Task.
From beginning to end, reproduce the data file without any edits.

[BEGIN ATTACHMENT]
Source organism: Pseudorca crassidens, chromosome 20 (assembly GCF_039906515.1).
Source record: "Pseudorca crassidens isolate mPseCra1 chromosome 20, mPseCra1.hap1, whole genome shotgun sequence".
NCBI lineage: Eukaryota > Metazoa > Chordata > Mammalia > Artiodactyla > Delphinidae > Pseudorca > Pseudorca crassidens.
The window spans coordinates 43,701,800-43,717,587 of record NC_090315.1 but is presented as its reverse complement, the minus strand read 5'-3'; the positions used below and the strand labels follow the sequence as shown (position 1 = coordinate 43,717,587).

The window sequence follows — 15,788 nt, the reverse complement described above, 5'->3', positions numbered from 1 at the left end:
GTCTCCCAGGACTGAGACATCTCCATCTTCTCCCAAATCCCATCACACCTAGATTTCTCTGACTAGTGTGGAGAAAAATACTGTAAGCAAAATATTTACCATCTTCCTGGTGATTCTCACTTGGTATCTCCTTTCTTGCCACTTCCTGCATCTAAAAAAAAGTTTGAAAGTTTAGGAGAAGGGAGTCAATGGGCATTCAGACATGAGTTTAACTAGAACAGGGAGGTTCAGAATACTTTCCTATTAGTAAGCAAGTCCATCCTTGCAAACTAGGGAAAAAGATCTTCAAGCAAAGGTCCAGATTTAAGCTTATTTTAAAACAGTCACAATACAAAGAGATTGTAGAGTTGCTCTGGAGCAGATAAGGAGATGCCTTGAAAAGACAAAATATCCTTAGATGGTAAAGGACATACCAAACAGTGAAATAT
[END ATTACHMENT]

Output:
Source organism: Pseudorca crassidens, chromosome 20 (assembly GCF_039906515.1).
Source record: "Pseudorca crassidens isolate mPseCra1 chromosome 20, mPseCra1.hap1, whole genome shotgun sequence".
NCBI lineage: Eukaryota > Metazoa > Chordata > Mammalia > Artiodactyla > Delphinidae > Pseudorca > Pseudorca crassidens.
The window spans coordinates 43,701,800-43,717,587 of record NC_090315.1 but is presented as its reverse complement, the minus strand read 5'-3'; the positions used below and the strand labels follow the sequence as shown (position 1 = coordinate 43,717,587).

The window sequence follows — 15,788 nt, the reverse complement described above, 5'->3', positions numbered from 1 at the left end:
GTCTCCCAGGACTGAGACATCTCCATCTTCTCCCAAATCCCATCACACCTAGATTTCTCTGACTAGTGTGGAGAAAAATACTGTAAGCAAAATATTTACCATCTTCCTGGTGATTCTCACTTGGTATCTCCTTTCTTGCCACTTCCTGCATCTAAAAAAAAGTTTGAAAGTTTAGGAGAAGGGAGTCAATGGGCATTCAGACATGAGTTTAACTAGAACAGGGAGGTTCAGAATACTTTCCTATTAGTAAGCAAGTCCATCCTTGCAAACTAGGGAAAAAGATCTTCAAGCAAAGGTCCAGATTTAAGCTTATTTTAAAACAGTCACAATACAAAGAGATTGTAGAGTTGCTCTGGAGCAGATAAGGAGATGCCTTGAAAAGACAAAATATCCTTAGATGGTAAAGGACATACCAAACAGTGAAATAT